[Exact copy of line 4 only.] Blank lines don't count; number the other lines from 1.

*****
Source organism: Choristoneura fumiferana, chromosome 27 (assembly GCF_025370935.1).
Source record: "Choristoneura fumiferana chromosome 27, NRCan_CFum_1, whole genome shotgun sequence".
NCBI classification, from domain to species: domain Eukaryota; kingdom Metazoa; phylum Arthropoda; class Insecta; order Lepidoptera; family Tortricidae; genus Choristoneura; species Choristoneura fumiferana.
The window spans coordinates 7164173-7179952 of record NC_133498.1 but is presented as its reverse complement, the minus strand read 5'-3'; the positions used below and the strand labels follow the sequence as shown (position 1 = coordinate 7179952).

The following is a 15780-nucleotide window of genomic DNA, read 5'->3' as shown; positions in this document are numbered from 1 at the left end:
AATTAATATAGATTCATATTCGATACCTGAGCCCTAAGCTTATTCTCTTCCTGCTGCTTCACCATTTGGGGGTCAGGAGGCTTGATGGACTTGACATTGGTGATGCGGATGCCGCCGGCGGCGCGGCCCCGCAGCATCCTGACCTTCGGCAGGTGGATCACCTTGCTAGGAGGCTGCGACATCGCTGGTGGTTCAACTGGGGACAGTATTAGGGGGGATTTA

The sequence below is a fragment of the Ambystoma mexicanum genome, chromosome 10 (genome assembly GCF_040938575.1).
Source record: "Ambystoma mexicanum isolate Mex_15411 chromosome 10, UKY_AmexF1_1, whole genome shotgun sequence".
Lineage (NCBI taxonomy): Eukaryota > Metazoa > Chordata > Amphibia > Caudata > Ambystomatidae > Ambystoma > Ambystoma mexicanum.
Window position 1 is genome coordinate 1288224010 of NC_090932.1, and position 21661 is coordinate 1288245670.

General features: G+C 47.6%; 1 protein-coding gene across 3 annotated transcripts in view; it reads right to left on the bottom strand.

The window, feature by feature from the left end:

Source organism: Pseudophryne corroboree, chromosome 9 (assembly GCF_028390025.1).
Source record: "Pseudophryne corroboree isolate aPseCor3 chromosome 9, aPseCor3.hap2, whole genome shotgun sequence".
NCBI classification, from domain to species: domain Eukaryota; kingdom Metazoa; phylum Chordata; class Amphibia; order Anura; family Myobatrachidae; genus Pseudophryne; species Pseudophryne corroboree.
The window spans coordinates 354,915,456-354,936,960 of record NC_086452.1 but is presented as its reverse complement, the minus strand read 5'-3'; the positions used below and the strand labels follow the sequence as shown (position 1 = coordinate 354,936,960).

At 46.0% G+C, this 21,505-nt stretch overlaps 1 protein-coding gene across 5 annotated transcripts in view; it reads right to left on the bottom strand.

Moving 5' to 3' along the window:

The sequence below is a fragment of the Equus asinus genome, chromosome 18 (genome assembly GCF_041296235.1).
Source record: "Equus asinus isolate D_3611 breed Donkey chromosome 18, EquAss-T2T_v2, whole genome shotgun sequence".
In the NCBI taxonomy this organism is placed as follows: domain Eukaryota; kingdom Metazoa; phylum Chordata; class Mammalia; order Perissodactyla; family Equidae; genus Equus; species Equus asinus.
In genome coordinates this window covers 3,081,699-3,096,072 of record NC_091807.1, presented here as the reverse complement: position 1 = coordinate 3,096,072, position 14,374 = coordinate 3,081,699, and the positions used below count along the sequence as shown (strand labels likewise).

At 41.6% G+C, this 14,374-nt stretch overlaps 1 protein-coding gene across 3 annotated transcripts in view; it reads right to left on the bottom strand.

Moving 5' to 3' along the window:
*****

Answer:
The window spans coordinates 7164173-7179952 of record NC_133498.1 but is presented as its reverse complement, the minus strand read 5'-3'; the positions used below and the strand labels follow the sequence as shown (position 1 = coordinate 7179952).